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Today brings ironic juxtaposition when it comes to the use of 3D technologies. We’ve got the Smithsonian looking to archive its artifacts using 3D imaging, and we’ve got McDonald’s thinking about 3D printing the plastic toys that come in happy meals. Well folks, technology doesn’t discriminate!
The Smithsonian, the world’s largest museum and research complex, owns about 137 million historical objects, most of which are kept tucked away from our prying eyes and greasy hands. But what’s the point of having all that awesome stuff if people can’t access it? The museum has recently arrived at a solution to the problem — 3D imaging and printing. 3D imaging involves scanning an object and rendering its image in 3D, and you all know what 3D printing is. Many of the Smithsonian’s exhibits are too large to be 3D printed — like the Wright brothers’ first airplane — but a 3D scan would allow people to get an all-over look at the historical aircraft.
A team at the museum is starting to make 3D scans and models of some of these particularly profound artifacts, which also include the suit Amelia Earhart wore when making her historic flight, a woolly mammoth fossil, and a cast of Abraham Lincoln’s face. Such artifacts will be accessible in the convenience of one’s home via an online viewer, and the 3D scanning data can also be downloaded and printed on a 3D printer. While the larger items have been digitally compressed to be viewed in a web browser, viewers can still zoom in and look at the details, such as where the Philadelphia gunboat was hit by a British cannonball. Viewers can rotate the items, take a virtual guided tour of the items, and share or embed them via social media. The museum is planning on spending $350,000 per year on digitizing objects in 3D, but it’s likely that, with the donation of money and equipment, they’ll be able to spend more than that. The project will launch today at the Smithsonian X 3D conference.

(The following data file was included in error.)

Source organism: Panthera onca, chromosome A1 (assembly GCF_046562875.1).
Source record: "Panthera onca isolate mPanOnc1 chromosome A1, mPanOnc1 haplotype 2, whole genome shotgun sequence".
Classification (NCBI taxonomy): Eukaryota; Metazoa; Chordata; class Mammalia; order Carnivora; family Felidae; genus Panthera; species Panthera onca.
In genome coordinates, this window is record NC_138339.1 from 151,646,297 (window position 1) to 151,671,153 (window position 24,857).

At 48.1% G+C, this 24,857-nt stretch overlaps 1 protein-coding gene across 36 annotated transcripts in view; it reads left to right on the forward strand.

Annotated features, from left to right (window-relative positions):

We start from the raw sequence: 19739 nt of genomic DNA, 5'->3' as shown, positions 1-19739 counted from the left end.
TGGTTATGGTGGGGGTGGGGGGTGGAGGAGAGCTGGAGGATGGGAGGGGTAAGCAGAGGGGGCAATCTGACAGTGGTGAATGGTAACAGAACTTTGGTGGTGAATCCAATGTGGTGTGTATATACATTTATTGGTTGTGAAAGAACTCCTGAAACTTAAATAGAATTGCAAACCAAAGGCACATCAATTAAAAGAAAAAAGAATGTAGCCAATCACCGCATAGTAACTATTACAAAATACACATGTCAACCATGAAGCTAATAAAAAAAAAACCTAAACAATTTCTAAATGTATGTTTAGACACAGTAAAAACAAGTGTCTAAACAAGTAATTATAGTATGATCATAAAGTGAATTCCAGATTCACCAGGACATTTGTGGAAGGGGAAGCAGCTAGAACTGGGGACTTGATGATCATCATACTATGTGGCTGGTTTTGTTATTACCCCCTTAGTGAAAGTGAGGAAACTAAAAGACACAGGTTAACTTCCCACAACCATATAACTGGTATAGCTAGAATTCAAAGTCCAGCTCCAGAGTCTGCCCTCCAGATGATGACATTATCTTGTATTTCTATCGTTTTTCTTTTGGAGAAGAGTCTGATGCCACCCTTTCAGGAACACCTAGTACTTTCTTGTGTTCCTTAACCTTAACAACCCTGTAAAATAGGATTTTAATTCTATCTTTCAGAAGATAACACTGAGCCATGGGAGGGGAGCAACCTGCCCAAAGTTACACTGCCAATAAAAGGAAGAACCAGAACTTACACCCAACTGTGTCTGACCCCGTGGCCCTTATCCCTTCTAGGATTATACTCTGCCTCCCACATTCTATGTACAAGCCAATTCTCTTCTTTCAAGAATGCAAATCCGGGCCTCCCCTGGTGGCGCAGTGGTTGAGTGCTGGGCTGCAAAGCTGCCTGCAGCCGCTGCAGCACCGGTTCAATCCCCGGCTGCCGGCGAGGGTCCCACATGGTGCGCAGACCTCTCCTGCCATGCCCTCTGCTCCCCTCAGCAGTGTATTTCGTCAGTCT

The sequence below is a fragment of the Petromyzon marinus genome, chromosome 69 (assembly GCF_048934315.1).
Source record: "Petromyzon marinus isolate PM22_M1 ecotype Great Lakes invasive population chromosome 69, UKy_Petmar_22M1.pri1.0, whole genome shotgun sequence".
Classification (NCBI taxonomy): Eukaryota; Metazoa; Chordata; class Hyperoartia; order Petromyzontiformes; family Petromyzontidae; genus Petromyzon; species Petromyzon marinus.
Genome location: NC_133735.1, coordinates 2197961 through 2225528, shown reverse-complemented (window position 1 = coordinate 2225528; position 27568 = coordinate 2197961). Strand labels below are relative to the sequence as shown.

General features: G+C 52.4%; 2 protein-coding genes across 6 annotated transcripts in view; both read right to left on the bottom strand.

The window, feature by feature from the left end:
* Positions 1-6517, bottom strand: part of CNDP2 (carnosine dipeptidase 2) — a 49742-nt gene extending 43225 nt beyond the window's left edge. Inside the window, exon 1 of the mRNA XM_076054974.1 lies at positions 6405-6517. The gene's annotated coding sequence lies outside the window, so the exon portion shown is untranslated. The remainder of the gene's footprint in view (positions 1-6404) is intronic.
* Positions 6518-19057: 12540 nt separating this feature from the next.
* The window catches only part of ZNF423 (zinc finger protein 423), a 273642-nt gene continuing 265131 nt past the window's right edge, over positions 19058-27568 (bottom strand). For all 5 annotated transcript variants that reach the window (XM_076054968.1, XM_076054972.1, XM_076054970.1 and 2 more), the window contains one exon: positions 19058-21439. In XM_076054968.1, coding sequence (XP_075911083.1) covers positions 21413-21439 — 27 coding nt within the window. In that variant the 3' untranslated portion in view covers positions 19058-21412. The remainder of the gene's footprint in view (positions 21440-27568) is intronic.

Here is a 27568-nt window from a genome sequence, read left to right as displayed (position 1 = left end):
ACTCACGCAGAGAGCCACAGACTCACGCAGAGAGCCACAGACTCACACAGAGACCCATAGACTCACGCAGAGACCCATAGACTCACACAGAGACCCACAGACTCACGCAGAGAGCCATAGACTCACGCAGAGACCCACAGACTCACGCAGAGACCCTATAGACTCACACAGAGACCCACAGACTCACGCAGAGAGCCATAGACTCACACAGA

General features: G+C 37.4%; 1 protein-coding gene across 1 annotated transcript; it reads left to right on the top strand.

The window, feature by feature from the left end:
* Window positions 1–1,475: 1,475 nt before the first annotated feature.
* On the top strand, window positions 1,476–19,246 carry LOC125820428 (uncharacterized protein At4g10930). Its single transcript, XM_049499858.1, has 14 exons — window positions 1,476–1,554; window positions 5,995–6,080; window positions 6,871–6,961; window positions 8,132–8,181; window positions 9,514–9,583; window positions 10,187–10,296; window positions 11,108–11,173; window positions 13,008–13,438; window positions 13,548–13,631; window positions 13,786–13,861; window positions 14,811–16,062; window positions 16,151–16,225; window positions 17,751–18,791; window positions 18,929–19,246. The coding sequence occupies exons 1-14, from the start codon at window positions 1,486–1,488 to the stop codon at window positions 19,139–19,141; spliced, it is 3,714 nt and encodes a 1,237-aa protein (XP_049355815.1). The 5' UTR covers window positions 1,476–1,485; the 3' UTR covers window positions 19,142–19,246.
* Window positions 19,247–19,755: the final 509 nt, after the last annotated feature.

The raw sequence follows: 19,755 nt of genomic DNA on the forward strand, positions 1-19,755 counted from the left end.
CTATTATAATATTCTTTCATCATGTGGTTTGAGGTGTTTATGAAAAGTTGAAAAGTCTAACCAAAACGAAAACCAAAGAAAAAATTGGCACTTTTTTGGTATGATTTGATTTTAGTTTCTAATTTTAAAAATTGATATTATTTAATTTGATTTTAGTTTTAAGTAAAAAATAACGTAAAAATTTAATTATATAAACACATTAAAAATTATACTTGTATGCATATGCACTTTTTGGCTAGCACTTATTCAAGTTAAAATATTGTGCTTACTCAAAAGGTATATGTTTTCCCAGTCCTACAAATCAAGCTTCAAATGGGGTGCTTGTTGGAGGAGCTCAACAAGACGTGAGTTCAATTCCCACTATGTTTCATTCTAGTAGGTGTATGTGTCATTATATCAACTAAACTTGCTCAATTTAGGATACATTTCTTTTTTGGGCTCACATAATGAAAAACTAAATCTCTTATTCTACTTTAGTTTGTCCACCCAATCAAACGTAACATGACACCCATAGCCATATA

That’s an absolutely perfect application of 3D technology, if you ask me. Hells yeah I want to see those artifacts on my computer, and I’m sure researchers, history teachers, archaeologists, etc. are psyched beyond belief. Now all they need to make their lives complete is the ability to buy 3D-printed toys at McDonalds.
While a commercial giant (are any of the locations still counting how many millions or billions served anymore?), McDonalds doesn’t quite have a reputation for being cutting edge. But that may change — at least in the UK stores. UK IT director Mark Fabes is looking into what 3D printing might mean for the chain. The idea is in its most nascent stage — apparently Fabes mentioned the idea in passing recently at an emerging technologies conference, but says that there are no actual plans to move forward. Rather than 3D printing all the happy meal toys, it sounded from his comments that Fabes was talking about having individual stores print out toys for the happy meals sold there, and possibly to order. I bet those orders would turn out better than the conventional ones. But Fabes isn’t sure that it’s cost-effective, and isn’t sure that it makes sense to have machines that heat and print plastic in a place that cooks food. Yeah, I bet it wouldn’t be long before someone bit into a burger and straight into the torso of an action figure.
Maybe McDonalds can take a page from the Smithsonian and make 3D images of its food available for customers — no calories, no fake meat, and no plastic seems like an advancement to me! I’m just happy they’re not thinking of 3D printing their food or making their “meat” in a lab.